Out for the County
When the good folks at Myriad Restaurant Group in New York telephoned certain top seafood suppliers in Toronto, this week, checking on the quality and availability of fish up here, rumours swiftly circulated that a branch of Nobu might soon be coming to town. An intriguing notion but quickly squelched, alas, by a call to the States. No plans exist for a Nobu Toronto. So were those enquiries purely hypothetical? Just idle curiosity on the part of a New York restaurant company? How peculiar.
Talking of odd fish, Michael Potters of Harvest in Picton, Prince Edward County, has been toying with the idea of developing a 100-mile menu at his restaurant. For anyone who hasn’t heard the term, it means restricting ingredients to things grown, raised, caught, hunted or gathered within 100 miles of the kitchen. Fish has always been a problem for Ontarians thinking about such things—how much pickerel and perch can you really expect your customers to eat? Not to Potters. He went out with a commercial fisherman one day and helped check the guy’s nets around the Bay of Quinte. There was quite the cornucopia, including some splendid pike, whitefish and even some freshwater herring. I had no idea such a creature existed and neither did Potters until he saw them, got them back to Harvest and started pickling them up as rollmops.
I had dinner at Harvest on Friday—my first time there. It’s a large room (60 seats with a bar and a patio for 30 more in the summer time), at least when compared to Potters’s last place, the Milford Bistro, which was no bigger than a charming old village store. This room is much more suave, with chocolate brown suede banquettes and walls and ceiling the colour of cinnamon fudge—a smart but cozy feel on a cold night with tea lights flickering on the polished wooden tables.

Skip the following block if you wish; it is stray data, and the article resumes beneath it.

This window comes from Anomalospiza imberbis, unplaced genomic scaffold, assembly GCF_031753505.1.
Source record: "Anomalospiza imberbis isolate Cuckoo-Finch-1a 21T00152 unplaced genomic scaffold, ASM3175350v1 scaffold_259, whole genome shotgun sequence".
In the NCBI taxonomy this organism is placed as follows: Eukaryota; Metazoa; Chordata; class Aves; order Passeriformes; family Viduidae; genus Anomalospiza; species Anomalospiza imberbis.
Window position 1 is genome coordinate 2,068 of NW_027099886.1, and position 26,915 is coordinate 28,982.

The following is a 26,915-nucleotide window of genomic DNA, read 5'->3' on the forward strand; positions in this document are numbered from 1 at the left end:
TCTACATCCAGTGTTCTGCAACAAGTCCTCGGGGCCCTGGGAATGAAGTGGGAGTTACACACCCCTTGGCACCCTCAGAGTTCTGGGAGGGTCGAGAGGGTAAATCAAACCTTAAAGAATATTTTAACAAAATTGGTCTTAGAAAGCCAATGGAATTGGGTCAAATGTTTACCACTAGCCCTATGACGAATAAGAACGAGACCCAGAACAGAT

Dinner was excellent. Three tiny perfect little potato blinis topped with different Canadian caviars—the delicate, sweet Acadian Gold I blogged about two weeks ago, a Lake Huron sturgeon black caviar that offered a bigger, saltier hit, and some primo salmon roe. Wild mushroom consommé was lightweight but deeply flavourful, hiding a brunoise of ginger, carrot and celery in its pellucid depths, not to mention slices of a pinky-sized quail confit sausage, little ravioli full of rich creamed leek and floating dumplings of shrimp and coriander leaf. My third course was something Potters puts on his brunch menu and calls “Breakfast of Champions” —three tiny rashers of bacon, a perfectly fried quail’s egg, a fine brunoise of potato, onion and herbs to play the hash browns role, and a slice of pan-seared foie gras draped decorously over a miniature piece of vanilla brioche french toast. After that came rare, pan-seared scallops paired with a delectably bittersweet confit of caramelized endive flavoured with orange and vanilla. Potters told me it was a small homage to the masterful Claude Bouillet who was his chef long ago at Les Copains. The scallops were followed by a paupiette of truffled Irish organic cod with melted leeks, then a pear and riesling sorbet, the eye of a venison chop served with turnip and pomme Dauphine, and then some soft crottin de chavignol cheese which Potters surrounded with beets and a spoonful of walnut pesto. A chocolate soufflé finished the meal. By then I was wishing I hadn’t had quite such a large lunch.
Liquid treats included some fine County bottlings—the perfumed, palate-cleansingly acidic 2005 Pinot Gris from The Grange of Prince Edward; a fresh tangy 2005 Closson Chase Chardonnay with a smoothly oaked finish; that lovely, intense County Cider Co. iced cider.
As a way of coping with quiet winters, Potters is planning to create a cooking school at the restaurant, modelled after the Stratford Chefs School. Sounds like a very good idea. If he can pass on his meticulous, French-based, impeccably balanced cuisine to the next generation we will all be as happy as freshwater herrings.